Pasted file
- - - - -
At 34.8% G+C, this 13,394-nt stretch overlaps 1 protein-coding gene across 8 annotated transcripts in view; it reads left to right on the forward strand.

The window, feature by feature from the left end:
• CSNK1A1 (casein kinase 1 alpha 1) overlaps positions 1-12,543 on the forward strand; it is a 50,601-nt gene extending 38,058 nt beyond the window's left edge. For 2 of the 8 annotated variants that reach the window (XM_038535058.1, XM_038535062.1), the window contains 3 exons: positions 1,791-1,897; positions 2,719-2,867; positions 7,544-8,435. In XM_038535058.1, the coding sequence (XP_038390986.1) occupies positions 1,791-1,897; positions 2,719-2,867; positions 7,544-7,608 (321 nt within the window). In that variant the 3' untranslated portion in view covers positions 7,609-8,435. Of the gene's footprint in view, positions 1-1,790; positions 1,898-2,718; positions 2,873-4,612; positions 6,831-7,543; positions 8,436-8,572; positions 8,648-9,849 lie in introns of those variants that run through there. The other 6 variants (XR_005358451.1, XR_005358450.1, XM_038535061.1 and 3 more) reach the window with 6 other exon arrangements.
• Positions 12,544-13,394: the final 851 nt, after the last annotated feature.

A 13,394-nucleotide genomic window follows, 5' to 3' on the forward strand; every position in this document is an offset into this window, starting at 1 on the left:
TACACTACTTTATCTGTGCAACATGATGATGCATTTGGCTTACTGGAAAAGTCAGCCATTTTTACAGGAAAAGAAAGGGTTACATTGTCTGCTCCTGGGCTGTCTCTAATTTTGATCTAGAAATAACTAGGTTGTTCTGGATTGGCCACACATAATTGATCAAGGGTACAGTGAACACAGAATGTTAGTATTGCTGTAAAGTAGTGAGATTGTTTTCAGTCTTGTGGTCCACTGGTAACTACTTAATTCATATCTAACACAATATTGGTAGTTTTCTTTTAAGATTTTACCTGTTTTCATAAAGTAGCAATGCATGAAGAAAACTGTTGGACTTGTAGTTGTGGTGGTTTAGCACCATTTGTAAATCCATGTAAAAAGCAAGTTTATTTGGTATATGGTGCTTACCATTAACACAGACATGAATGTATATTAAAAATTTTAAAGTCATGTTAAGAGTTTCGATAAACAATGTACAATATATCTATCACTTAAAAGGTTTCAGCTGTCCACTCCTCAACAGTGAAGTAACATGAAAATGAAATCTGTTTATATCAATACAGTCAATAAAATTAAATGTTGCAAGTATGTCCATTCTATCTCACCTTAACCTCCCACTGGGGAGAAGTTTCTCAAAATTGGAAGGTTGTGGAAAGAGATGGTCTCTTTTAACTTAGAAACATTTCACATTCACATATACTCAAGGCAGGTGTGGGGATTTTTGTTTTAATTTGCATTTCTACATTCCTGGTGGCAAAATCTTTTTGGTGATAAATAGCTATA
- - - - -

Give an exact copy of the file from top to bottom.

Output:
At 34.8% G+C, this 13,394-nt stretch overlaps 1 protein-coding gene across 8 annotated transcripts in view; it reads left to right on the forward strand.

The window, feature by feature from the left end:
• CSNK1A1 (casein kinase 1 alpha 1) overlaps positions 1-12,543 on the forward strand; it is a 50,601-nt gene extending 38,058 nt beyond the window's left edge. For 2 of the 8 annotated variants that reach the window (XM_038535058.1, XM_038535062.1), the window contains 3 exons: positions 1,791-1,897; positions 2,719-2,867; positions 7,544-8,435. In XM_038535058.1, the coding sequence (XP_038390986.1) occupies positions 1,791-1,897; positions 2,719-2,867; positions 7,544-7,608 (321 nt within the window). In that variant the 3' untranslated portion in view covers positions 7,609-8,435. Of the gene's footprint in view, positions 1-1,790; positions 1,898-2,718; positions 2,873-4,612; positions 6,831-7,543; positions 8,436-8,572; positions 8,648-9,849 lie in introns of those variants that run through there. The other 6 variants (XR_005358451.1, XR_005358450.1, XM_038535061.1 and 3 more) reach the window with 6 other exon arrangements.
• Positions 12,544-13,394: the final 851 nt, after the last annotated feature.

A 13,394-nucleotide genomic window follows, 5' to 3' on the forward strand; every position in this document is an offset into this window, starting at 1 on the left:
TACACTACTTTATCTGTGCAACATGATGATGCATTTGGCTTACTGGAAAAGTCAGCCATTTTTACAGGAAAAGAAAGGGTTACATTGTCTGCTCCTGGGCTGTCTCTAATTTTGATCTAGAAATAACTAGGTTGTTCTGGATTGGCCACACATAATTGATCAAGGGTACAGTGAACACAGAATGTTAGTATTGCTGTAAAGTAGTGAGATTGTTTTCAGTCTTGTGGTCCACTGGTAACTACTTAATTCATATCTAACACAATATTGGTAGTTTTCTTTTAAGATTTTACCTGTTTTCATAAAGTAGCAATGCATGAAGAAAACTGTTGGACTTGTAGTTGTGGTGGTTTAGCACCATTTGTAAATCCATGTAAAAAGCAAGTTTATTTGGTATATGGTGCTTACCATTAACACAGACATGAATGTATATTAAAAATTTTAAAGTCATGTTAAGAGTTTCGATAAACAATGTACAATATATCTATCACTTAAAAGGTTTCAGCTGTCCACTCCTCAACAGTGAAGTAACATGAAAATGAAATCTGTTTATATCAATACAGTCAATAAAATTAAATGTTGCAAGTATGTCCATTCTATCTCACCTTAACCTCCCACTGGGGAGAAGTTTCTCAAAATTGGAAGGTTGTGGAAAGAGATGGTCTCTTTTAACTTAGAAACATTTCACATTCACATATACTCAAGGCAGGTGTGGGGATTTTTGTTTTAATTTGCATTTCTACATTCCTGGTGGCAAAATCTTTTTGGTGATAAATAGCTATA